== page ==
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Don't l have the right to protect my children from toxic people? ?
I'm the very proud mother of 4 amazing kids! 28, 21, 18, and 17. My older 3 children are actually my nephews and niece. They came to be with me after their died in an accident 15 years ago. I was already a single mom, because my husband died in Iraq.
There is one toxic person l have purposely kept my children from, and that is the person who gave birth to me. She is so toxic that l can't begin to describe how toxic she is. Anyway, every now and then I get messages from her "friends". Her "friends", tell me that l am 'cruel, mean, hateful, crazy, thoughtless", for keeping my children away from the person who gave birth to me. I disagree however. I have every right to do so. My children know my reasons. My father figure knows my reasons. l kept that person away from me and my children.
So let me ask you all this: Don't l have the right to protect my children from toxic people?
@ Rock The Boat: the person I'm referring to is my birth mother. Not the mother of my nephews and my niece. She died in the accident that killed my brother.
- PearlLv 72 months agoFavorite Answer
i think you have that right
- ?Lv 72 months ago
If they were minors, including the last one at 17, you would not only have the right, but also the responsiblity to protect them from those whom you believe to be "toxic". However, except for the 17 year old, soon-to-be 18 your kids are ADULTS. You thus have no responsibility left, or even the right to interfere with their own cholces of whom they wish to association with. If you continue as you wish to do, it will come back to bite you in the end. I'm sure they've gotten the message long ago, about how you feel, now, its up to them, so stand down.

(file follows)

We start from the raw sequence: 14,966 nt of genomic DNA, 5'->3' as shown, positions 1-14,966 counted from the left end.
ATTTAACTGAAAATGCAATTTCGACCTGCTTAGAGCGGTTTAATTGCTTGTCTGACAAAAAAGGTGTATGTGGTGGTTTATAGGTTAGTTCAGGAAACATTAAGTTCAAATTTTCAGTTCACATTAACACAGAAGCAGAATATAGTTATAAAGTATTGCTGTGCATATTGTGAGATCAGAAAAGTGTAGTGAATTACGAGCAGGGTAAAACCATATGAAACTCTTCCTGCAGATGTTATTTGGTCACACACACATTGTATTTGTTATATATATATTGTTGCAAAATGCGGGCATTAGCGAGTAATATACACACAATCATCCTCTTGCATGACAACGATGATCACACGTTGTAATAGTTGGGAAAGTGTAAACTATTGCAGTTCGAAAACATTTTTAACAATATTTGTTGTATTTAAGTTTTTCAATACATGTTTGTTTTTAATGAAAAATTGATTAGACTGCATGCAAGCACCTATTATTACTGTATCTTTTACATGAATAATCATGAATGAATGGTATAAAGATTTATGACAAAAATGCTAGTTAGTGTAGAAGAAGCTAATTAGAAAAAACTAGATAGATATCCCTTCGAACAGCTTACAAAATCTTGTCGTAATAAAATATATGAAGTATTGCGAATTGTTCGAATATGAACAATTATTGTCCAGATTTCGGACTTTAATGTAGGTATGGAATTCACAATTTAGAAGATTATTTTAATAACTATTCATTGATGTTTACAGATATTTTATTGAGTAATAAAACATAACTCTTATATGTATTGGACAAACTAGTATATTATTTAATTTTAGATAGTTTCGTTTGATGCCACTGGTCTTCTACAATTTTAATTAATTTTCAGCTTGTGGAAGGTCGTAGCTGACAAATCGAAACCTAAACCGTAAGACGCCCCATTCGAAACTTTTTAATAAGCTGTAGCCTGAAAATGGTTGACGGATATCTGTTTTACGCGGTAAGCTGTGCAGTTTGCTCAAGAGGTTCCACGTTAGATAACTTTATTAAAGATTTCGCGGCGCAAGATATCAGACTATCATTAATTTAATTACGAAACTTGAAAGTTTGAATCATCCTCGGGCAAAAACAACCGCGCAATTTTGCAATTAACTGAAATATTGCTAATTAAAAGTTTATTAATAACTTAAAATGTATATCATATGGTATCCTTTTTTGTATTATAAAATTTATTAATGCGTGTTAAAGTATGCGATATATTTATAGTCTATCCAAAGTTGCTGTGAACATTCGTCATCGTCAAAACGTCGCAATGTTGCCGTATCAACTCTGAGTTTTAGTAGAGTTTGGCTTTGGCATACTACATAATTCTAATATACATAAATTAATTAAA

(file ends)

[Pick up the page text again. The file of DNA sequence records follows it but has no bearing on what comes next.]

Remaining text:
- PatriciaLv 72 months ago
A huge part of our lives is all about self-preservation. You have no obligation to associate with anyone you're not comfortable with.
- seedy historyLv 72 months ago
You do have that right. Some states will listen to a Grand Parent's case in regards to visitation but a very good case would have to be made if it goes against the desires of the legal parent custodian... and it would only apply to minors. And would be expensive, for her, and would only apply to the 17 year old who is old enough that the courts would address to the 17 year old whether or not they were interested in meeting their grandmother. They would not be forced to do so. Without a direct order from the court, your birth mother has zero rights to any of your children at all. None. And you have every right, legally and morally, to refuse to entertain the idea. Your three adult children have the right to make up their own minds. Because, legally and morally, you have no more rights over them than your birth mother has over you. Which are.. none.
- Anonymous2 months ago
The grandmother has a right to see them, even if she was satan himself she'd still have that right. You can't take that right away unless you go to court and it's 50/50 who wins.
- Anonymous2 months ago
They aren’t kids anymore. They’re all old enough to decide for themselves if they want a relationship with their grandmother. You protected them as children, but now they’re adults. They have a right to meet her and decide for themselves if she’s too toxic. They’ve lost enough family members already, don’t keep them from the ones they still have.
- Donnie PorkoLv 72 months ago
It’s your responsibility, but they are adults so let them make the decisions. You’ve done your job to protect them so now it’s time to set them free.
- Rock The BoatLv 52 months ago
Could you adopt the three on the basis that she is not in a fit state to raise them? It's possible a court might be on your side. However this needs more research. At the end of the day you raised them and you need to make them aware that whilst you are happy for them to see their biological mother (happy i.e. don't want to stop them because they will go against you if they want to) they need to know what she's like. It's better they hear it from you than find it out for themselves.
- Anonymous2 months ago
Yes but only one of the four is a child. So you have no rights in any respect with regard to the elder three. However you may have a case to sue for slander and harassment if you have the necessary proof.